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digitalmars.D - RedBlackTree with Array Store

reply %u <wfunction hotmail.com> writes:
Hi,

I've noticed that, just as you can have a heap with an array-backed store, you
can also have a binary search tree with the same store (although structured
differently; see attachment for a bare-bones unsorted binary tree
implementation -- which I have NOT yet tested, but which I can test if it will
be used). The improvement will be in data locality, and while it may seem to
use a bit more space than a link-based tree, I think it's worth it to let the
RedBlackTree class use a custom store, such as any store that has
getLeft/getRight/setLeft/setRight methods, and that uses opaque pointers.

How does this idea sound?
Thank you!
Jan 13 2011
next sibling parent reply Steven Wawryk <stevenw acres.com.au> writes:
I haven't looked at your code, but I came across the idea of a vector 
map in C++ (based on a std::vector of std::pairs) with some performance 
advantages over std::map if there aren't a lot of insertions and 
deletions.  The idea is a good one.  Whether it's best as a custom store 
for RedBlackTree or as a separate container I don't know.

The "unsorted binary tree" you mention doesn't sound right.  Such a 
container would need to be kept sorted.

On 14/01/11 15:55, %u wrote:
 Hi,

 I've noticed that, just as you can have a heap with an array-backed store, you
 can also have a binary search tree with the same store (although structured
 differently; see attachment for a bare-bones unsorted binary tree
 implementation -- which I have NOT yet tested, but which I can test if it will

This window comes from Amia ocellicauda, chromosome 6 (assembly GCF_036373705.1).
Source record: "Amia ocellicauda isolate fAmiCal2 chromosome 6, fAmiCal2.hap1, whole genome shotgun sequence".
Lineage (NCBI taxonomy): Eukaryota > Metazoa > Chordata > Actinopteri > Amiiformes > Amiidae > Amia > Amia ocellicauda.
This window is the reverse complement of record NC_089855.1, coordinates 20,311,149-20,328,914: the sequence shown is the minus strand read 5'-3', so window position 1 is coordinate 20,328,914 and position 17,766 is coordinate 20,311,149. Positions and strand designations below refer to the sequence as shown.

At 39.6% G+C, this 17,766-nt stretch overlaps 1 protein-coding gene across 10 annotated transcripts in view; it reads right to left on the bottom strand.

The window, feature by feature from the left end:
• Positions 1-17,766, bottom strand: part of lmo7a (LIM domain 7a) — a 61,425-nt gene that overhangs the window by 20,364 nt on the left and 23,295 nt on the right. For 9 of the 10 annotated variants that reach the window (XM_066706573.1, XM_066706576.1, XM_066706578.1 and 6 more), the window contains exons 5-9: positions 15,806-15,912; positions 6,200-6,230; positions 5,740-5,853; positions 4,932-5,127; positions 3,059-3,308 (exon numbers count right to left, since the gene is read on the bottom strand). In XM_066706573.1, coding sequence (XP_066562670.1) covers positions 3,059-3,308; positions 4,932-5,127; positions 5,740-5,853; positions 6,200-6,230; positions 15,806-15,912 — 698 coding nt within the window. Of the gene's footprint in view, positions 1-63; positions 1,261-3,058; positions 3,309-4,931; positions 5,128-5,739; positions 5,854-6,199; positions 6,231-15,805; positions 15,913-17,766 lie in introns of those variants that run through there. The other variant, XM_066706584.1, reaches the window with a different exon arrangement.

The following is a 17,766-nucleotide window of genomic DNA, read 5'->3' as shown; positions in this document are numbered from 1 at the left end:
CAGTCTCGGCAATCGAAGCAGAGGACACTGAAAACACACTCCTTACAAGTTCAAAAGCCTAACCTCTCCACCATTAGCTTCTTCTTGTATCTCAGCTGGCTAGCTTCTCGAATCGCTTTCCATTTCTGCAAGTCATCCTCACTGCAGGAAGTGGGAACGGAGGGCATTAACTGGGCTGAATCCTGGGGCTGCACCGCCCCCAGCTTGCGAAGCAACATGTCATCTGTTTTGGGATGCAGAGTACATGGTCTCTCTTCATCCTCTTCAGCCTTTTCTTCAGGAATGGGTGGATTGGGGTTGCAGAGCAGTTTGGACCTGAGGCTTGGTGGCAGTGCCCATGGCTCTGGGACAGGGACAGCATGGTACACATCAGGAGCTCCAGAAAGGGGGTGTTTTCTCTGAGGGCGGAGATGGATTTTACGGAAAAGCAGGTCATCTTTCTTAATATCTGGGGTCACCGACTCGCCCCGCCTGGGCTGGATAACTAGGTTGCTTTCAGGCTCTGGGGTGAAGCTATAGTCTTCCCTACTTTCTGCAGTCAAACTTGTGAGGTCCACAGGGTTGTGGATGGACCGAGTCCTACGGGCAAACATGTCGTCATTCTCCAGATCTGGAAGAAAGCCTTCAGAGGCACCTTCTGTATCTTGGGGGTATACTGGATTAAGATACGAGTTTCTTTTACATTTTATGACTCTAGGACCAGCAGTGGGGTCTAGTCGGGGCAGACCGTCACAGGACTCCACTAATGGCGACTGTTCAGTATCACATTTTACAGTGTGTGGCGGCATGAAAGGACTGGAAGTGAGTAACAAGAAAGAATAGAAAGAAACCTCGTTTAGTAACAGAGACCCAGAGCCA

be used). The improvement will be in data locality, and while it may seem to
 use a bit more space than a link-based tree, I think it's worth it to let the
 RedBlackTree class use a custom store, such as any store that has
 getLeft/getRight/setLeft/setRight methods, and that uses opaque pointers.

 How does this idea sound?
 Thank you!

Jan 13 2011
parent reply %u <wfunction hotmail.com> writes:
 The "unsorted binary tree" you mention doesn't sound right.  Such a

It would, IF it was implemented the same way as a heap. But it's not. Take a look at my implementation if you get the chance; every node has four members in addition to the value, which are the indices of the (1) node (self-pointer), (2) parent, (3) left child, and (4) right child. There's no direct mapping between the place of a node in the tree and its place in the array, so there's no need to keep anything sorted. Hopefully that made sense... let me know if it doesn't. :)
Jan 13 2011
parent Steven Wawryk <stevenw acres.com.au> writes:
I see.  It's not what I meant when I described the vector map.  That has 
no pointers/indices stored in it.  The position in the tree is implied 
by the index.

On 14/01/11 18:21, %u wrote:
 The "unsorted binary tree" you mention doesn't sound right.  Such a

It would, IF it was implemented the same way as a heap. But it's not. Take a look at my implementation if you get the chance; every node has four members in addition to the value, which are the indices of the (1) node (self-pointer), (2) parent, (3) left child, and (4) right child. There's no direct mapping between the place of a node in the tree and its place in the array, so there's no need to keep anything sorted. Hopefully that made sense... let me know if it doesn't. :)